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Selecting Missouri Wildflowers

The Missouri native gardening trend continues to gain steam as gardeners discover its many benefits. Adapted to Missouri’s particular and unique climate, Missouri wildflowers easily create luscious gardens overflowing with blossoms. Missouri wildflowers are tolerant of rapid weather changes, cold snaps, heat waves, drought, and whatever else Mother Nature throws at us.

Missouri Native Plant Guide

To create a successful Missouri native garden, see our Missouri Native Plant Guide.

Missouri native prairie plants are excellent choices for sunny sites. Tolerating poor soils and requiring little to no fertilization for their establishment and success, Missouri wildflowers, along with Missouri native grasses, can create gardens bursting with color and texture. Purple Poppy Mallow’s delightful magenta blooms appear all summer. The crowd favorite Missouri Primrose gets rave reviews for its huge lemon yellow blossoms. To attract butterflies you’ll want to grow the Milkweeds. These host plants for Monarch butterflies entice many species of butterflies and moths. The brilliant orange Butterfly Milkweed thrives in sunny areas with average soil.

Woodland natives prefer moist, rich soils, along with shade. Missouri native ferns and many of our spring ephemerals (they will go dormant in the summer) colonize well. Nothing is more thrilling for a gardener than to see one of the first blossoms of spring, Virginia Bluebells. Easy to grow woodland plants include Mayapples, with umbrella-like large green leaves; Wild Sweet William, a sweetly scented early bloomer with soft blue flowers that are excellent cut; the cherished Missouri wildflower Goat’s Beard with dramatic, 1′ long white, feathery plumes in spring and ferny foliage that looks great all season; and Fairy Candles, a handsome, bushy plant that creates an ethereal show in the shady garden with its long bottle brush and fragrant white flowers that appear in mid to late summer.

A gardener of Missouri wildflowers can have a flourishing flower vase for months on end! The delightful Purple Coneflowers with large pink daisies, and the sunny yellow Black-Eyed Susans make long-lasting cut flowers. In fall, the butterfly favorite Aromatic Aster gets smothered with thousands of sky blue daisy-like blossoms rewarding the gardener with armloads of cut flowers. Even though Aromatic Asters grow nicely in average or even poor soil, they grow best with a shovelful or two of compost.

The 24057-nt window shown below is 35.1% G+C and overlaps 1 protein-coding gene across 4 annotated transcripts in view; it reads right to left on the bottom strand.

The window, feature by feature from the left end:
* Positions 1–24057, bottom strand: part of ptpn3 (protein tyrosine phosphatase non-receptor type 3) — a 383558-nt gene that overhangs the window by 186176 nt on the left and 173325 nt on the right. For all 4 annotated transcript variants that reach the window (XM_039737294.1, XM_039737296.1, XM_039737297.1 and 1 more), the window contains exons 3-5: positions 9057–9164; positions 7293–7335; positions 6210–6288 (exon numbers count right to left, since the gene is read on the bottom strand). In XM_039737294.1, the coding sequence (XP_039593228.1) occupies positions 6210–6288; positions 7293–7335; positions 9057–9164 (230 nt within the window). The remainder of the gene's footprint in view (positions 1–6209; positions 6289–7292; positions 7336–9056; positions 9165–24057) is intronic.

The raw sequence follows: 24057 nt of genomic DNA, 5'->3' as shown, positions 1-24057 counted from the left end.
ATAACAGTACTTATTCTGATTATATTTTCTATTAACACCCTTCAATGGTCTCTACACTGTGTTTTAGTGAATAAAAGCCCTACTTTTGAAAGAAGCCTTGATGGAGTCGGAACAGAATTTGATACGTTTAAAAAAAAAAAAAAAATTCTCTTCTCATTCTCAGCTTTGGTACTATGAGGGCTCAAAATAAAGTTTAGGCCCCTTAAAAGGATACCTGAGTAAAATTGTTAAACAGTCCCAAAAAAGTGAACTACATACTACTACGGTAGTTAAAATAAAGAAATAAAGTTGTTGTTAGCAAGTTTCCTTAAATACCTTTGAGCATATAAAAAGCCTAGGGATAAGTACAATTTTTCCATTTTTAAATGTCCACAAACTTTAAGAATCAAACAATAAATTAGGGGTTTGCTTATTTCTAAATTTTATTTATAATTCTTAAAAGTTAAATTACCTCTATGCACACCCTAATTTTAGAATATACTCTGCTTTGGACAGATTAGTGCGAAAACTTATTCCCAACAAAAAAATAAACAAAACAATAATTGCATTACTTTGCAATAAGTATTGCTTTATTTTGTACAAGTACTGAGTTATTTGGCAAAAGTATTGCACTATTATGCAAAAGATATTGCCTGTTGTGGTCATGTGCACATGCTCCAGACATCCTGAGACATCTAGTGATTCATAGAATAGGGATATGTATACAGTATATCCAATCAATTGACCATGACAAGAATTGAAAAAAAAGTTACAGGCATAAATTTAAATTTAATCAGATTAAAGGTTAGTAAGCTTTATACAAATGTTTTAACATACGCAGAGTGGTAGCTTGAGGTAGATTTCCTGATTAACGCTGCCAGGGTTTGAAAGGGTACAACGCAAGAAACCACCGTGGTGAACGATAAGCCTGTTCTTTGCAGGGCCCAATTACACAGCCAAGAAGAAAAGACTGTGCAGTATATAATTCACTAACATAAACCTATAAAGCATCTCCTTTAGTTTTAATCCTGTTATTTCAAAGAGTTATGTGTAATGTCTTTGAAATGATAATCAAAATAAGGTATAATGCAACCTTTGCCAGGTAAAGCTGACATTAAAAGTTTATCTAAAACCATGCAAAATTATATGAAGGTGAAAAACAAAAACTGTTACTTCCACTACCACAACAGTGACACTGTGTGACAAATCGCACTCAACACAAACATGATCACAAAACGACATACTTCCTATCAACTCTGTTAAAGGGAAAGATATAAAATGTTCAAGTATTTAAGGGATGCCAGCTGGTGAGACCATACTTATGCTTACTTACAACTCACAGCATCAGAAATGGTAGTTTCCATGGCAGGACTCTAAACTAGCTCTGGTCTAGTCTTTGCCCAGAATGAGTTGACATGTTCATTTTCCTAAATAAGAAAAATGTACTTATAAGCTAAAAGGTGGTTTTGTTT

Missouri wildflowers thrive in difficult and tough spots. For wet areas, the Bluestars with their colorful flowers and foliage work well. Clusters of star-like, light blue flowers appear in late spring. Its narrow, willow-shaped, shiny 6″ leaves turn a brilliant yellow in fall. Prairie grasses and perennials with long tap roots hold up in dry, hot areas. Even though it looks fragile with its graceful, arching thin blades, Prairie Dropseed, a native grass that grows around 15″ inches tall, has a tap root that will grow 4-5′ deep.

Selecting The Right Plants

When selecting Missouri wildflowers for your gardens, it is important to choose plants for your particular situation, taking into consideration light and water requirements, along with other traits. In our Missouri Native Plant Guide you can easily choose plants for your unique garden.

Selecting Missouri Wildflowers 1

Select your Missouri wildflowers by plant characteristics with our Missouri Native Plant Guide.

Light Requirements. Will your plants be in the sun or shade? Many plants need full sun to thrive and bloom well. Full sun is considered 6 hours of direct sun. You may be able to get away with less if the sun light is from the strongest sun of the day, from 11:00 a.m. to 4:00 p.m. or so. If the plants are listed in our Missouri Native Plant Guide  as “sun” to “part shade,” they will require at least 4 hours of direct sun. Most shade plants prefer morning sun, then protection from the hot afternoon sun. Dappled light under trees is ideal for many shade plants. Only a few varieties will grow in dark, dense shade. In our Missouri Native Plant Guide, select your light situation from the drop down list under “Light.”

Water Requirements. Like all living creatures, Missouri wildflowers need water to survive. Some need more, and some are very tolerant of drought conditions. Profuse blooming perennials or perennials with big, showy blooms usually need to be kept well watered to keep in top form. Due to our challenging weather situation, know if you select plants with high water needs you will need to irrigate during periods of drought. In our Missouri Native Plant Guide, select your water situation from the dropdown list under “Water Needs.”

Other Considerations. Adored for their luscious blossoms and great versatility, Missouri wildflowers can be used for a multitude of uses. Perhaps you want a cut flower garden with only fragrant flowers, or possibly a garden to attract butterflies. In our Missouri Native Plant Guide select the attributes you want from the drop down list under “Uses.”

A well planned wildflower garden can provide many years of beauty and enjoyment. By carefully selecting your plants, you will have a garden full of color and impact year round.

Select your plants from the Missouri Native Plant Guide here.

Join Abby as she shares a few of our favorite Missouri native plants.


Our offering of Missouri wildflowers have been selected from the very best plants available. We carefully choose our Missouri wildflowers, ensuring you the finest plants. We belong to Missouri groups that support native gardening including the Missouri Prairie Foundation’s Grow Native!  In our Missouri Native Plant Guide you will discover exceptional and rare Missouri native plants.

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